Summer student field trips at McCague Borlack can range from examinations of discoveries to mediations, pre-trials, arbitration and motions – all key parts of civil litigation.
An examination of discovery is a procedural part of litigation when the parties get to see what the other side’s facts, evidence and defence are.
- Mediation is an alternative dispute resolution where an unbiased third party helps resolve the dispute between the two parties to reach a resolution.
Both an examination of discovery and a mediation happen outside of the court.
- A motion is a process by which one party submits a request to make an order to a Judge. The length of which varies, as it really depends on what is at issue and whether on consent. A basic consent motion can be less than 5 minutes, whereas a complicated multi-party motion can take up the better part of a day.
Recently, I attended a motion where we were trying to get an adjournment. When we realized an adjournment would not be granted, instead, our lawyer had to make submissions (which are oral arguments) on the main issue. I did not expect submissions to be done during a motion, and that amped up the excitement of the field trip. Although this unpredictability seemed stressful at first, I learned from the lawyer on the file that litigators must be prepared for anything. As he stated, “Hope for the best but expect and plan for the worst!” Of course, he had the full submissions prepared and ready in case.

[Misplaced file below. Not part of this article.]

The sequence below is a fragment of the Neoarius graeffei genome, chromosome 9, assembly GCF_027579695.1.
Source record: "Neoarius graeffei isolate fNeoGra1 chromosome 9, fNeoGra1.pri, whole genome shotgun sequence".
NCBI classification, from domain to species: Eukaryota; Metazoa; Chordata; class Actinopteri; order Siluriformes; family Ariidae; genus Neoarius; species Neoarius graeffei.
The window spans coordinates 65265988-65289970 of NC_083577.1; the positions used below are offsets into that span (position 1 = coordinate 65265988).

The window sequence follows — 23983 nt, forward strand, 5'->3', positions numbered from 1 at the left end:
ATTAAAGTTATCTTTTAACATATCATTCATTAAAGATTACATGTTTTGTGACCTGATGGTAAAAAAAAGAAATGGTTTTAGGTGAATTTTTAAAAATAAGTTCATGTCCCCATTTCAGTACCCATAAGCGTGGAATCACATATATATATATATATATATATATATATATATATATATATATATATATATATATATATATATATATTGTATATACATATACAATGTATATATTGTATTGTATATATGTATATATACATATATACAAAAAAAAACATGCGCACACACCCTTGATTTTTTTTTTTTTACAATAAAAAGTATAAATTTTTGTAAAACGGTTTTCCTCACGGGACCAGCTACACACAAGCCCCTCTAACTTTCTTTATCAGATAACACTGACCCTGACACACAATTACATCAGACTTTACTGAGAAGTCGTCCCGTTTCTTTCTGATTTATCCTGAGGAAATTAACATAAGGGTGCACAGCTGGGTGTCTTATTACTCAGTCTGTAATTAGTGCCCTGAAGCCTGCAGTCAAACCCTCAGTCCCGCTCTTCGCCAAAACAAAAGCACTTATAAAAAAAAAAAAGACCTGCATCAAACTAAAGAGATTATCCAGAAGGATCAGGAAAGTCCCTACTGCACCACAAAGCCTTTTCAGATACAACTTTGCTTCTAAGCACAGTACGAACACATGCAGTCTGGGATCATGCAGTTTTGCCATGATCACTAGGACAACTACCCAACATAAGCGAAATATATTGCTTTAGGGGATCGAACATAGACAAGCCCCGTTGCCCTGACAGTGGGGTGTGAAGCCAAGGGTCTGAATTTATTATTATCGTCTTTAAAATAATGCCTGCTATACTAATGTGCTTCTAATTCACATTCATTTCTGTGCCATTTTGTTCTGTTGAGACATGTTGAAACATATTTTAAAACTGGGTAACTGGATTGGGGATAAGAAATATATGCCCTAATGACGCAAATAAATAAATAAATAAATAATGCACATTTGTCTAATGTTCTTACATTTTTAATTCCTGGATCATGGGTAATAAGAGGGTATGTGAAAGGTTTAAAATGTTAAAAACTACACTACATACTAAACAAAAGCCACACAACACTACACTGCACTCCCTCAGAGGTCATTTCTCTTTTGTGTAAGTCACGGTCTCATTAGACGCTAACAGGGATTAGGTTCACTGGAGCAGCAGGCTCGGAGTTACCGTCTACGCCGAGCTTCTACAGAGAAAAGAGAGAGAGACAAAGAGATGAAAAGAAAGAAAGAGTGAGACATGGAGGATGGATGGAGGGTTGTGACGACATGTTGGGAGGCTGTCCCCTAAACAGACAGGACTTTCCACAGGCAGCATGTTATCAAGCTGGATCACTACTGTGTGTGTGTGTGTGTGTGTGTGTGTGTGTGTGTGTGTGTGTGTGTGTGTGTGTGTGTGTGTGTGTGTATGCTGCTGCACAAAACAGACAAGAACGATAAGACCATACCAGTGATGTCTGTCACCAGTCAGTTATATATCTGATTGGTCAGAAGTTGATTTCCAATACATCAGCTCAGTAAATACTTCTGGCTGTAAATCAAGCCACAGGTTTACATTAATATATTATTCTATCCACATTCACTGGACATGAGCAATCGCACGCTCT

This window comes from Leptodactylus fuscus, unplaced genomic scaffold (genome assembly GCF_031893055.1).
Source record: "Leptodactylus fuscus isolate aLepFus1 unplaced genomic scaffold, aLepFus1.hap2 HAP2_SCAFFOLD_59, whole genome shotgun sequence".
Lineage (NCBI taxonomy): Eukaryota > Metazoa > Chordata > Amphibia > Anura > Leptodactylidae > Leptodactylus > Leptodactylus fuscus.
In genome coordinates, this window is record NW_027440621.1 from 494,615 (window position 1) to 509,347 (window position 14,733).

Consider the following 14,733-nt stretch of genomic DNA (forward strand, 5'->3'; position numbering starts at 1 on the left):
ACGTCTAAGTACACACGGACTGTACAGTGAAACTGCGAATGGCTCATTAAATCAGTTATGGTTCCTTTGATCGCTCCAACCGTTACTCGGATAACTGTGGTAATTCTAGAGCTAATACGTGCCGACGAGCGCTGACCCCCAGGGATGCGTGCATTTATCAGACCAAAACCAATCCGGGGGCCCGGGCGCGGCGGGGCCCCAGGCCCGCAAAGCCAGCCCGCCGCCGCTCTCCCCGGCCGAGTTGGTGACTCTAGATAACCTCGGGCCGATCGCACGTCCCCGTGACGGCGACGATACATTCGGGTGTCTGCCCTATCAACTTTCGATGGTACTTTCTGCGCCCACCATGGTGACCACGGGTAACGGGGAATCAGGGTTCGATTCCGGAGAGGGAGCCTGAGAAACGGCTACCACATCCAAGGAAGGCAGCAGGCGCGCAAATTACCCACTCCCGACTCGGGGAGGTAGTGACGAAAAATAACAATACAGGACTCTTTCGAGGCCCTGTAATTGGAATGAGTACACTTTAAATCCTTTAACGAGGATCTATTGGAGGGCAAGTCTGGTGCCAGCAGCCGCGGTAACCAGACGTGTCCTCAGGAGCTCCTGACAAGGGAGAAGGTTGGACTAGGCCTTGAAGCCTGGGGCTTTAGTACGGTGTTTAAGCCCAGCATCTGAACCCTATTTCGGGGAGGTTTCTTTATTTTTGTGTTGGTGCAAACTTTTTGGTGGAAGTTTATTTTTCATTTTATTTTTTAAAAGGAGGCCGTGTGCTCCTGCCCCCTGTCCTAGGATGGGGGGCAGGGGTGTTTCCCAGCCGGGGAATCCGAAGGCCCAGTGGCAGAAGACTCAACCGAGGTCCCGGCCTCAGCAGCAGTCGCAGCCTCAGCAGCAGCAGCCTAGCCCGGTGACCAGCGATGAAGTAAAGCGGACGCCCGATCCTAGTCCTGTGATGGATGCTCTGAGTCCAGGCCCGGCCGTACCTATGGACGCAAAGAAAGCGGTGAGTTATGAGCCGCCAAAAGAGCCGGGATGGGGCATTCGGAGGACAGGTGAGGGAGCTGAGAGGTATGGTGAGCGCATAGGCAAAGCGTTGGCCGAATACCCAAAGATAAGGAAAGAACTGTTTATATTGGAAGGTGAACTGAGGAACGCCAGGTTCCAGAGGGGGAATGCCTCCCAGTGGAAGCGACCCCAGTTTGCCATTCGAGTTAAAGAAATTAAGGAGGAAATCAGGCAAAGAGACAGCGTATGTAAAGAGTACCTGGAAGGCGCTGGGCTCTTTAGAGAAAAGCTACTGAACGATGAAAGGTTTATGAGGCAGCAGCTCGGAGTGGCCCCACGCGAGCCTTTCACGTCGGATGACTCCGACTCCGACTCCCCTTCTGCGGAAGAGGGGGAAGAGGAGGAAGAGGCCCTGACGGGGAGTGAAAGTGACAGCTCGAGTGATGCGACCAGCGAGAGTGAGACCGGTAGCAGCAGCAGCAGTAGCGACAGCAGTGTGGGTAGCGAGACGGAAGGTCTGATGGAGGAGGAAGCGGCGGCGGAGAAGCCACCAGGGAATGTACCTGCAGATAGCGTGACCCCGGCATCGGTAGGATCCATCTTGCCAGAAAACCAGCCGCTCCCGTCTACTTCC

That’s litigation – the learning curve is high, and the work is truly one of a kind.